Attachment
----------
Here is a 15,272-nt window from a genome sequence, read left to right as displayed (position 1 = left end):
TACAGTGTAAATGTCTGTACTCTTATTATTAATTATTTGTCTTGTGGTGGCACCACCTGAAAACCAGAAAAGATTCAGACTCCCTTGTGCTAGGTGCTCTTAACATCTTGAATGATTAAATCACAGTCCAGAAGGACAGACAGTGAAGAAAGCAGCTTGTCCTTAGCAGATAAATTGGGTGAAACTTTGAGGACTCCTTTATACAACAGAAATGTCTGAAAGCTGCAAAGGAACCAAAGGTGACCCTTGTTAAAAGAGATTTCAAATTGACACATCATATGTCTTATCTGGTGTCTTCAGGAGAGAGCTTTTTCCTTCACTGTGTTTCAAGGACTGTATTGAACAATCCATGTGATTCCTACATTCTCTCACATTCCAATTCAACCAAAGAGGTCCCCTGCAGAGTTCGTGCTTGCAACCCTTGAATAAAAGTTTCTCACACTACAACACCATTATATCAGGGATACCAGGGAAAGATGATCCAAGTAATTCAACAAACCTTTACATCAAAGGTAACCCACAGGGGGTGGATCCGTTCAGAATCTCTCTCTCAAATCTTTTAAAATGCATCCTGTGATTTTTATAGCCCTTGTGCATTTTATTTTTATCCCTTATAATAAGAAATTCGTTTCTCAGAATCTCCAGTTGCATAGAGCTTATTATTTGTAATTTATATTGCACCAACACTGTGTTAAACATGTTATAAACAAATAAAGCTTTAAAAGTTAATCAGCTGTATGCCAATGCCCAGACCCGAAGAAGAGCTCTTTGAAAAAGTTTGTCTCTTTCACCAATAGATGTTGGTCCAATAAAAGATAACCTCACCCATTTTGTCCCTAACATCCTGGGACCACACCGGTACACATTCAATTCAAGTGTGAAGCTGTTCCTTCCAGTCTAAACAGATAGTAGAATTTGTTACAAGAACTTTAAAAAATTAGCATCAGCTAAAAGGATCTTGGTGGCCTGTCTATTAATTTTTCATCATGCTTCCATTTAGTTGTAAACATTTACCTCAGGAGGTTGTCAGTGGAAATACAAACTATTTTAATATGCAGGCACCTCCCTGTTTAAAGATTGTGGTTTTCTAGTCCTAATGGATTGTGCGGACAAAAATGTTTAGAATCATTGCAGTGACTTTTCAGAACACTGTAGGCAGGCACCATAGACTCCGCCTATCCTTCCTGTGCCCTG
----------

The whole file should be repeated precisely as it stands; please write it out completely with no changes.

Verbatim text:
Here is a 15,272-nt window from a genome sequence, read left to right as displayed (position 1 = left end):
TACAGTGTAAATGTCTGTACTCTTATTATTAATTATTTGTCTTGTGGTGGCACCACCTGAAAACCAGAAAAGATTCAGACTCCCTTGTGCTAGGTGCTCTTAACATCTTGAATGATTAAATCACAGTCCAGAAGGACAGACAGTGAAGAAAGCAGCTTGTCCTTAGCAGATAAATTGGGTGAAACTTTGAGGACTCCTTTATACAACAGAAATGTCTGAAAGCTGCAAAGGAACCAAAGGTGACCCTTGTTAAAAGAGATTTCAAATTGACACATCATATGTCTTATCTGGTGTCTTCAGGAGAGAGCTTTTTCCTTCACTGTGTTTCAAGGACTGTATTGAACAATCCATGTGATTCCTACATTCTCTCACATTCCAATTCAACCAAAGAGGTCCCCTGCAGAGTTCGTGCTTGCAACCCTTGAATAAAAGTTTCTCACACTACAACACCATTATATCAGGGATACCAGGGAAAGATGATCCAAGTAATTCAACAAACCTTTACATCAAAGGTAACCCACAGGGGGTGGATCCGTTCAGAATCTCTCTCTCAAATCTTTTAAAATGCATCCTGTGATTTTTATAGCCCTTGTGCATTTTATTTTTATCCCTTATAATAAGAAATTCGTTTCTCAGAATCTCCAGTTGCATAGAGCTTATTATTTGTAATTTATATTGCACCAACACTGTGTTAAACATGTTATAAACAAATAAAGCTTTAAAAGTTAATCAGCTGTATGCCAATGCCCAGACCCGAAGAAGAGCTCTTTGAAAAAGTTTGTCTCTTTCACCAATAGATGTTGGTCCAATAAAAGATAACCTCACCCATTTTGTCCCTAACATCCTGGGACCACACCGGTACACATTCAATTCAAGTGTGAAGCTGTTCCTTCCAGTCTAAACAGATAGTAGAATTTGTTACAAGAACTTTAAAAAATTAGCATCAGCTAAAAGGATCTTGGTGGCCTGTCTATTAATTTTTCATCATGCTTCCATTTAGTTGTAAACATTTACCTCAGGAGGTTGTCAGTGGAAATACAAACTATTTTAATATGCAGGCACCTCCCTGTTTAAAGATTGTGGTTTTCTAGTCCTAATGGATTGTGCGGACAAAAATGTTTAGAATCATTGCAGTGACTTTTCAGAACACTGTAGGCAGGCACCATAGACTCCGCCTATCCTTCCTGTGCCCTG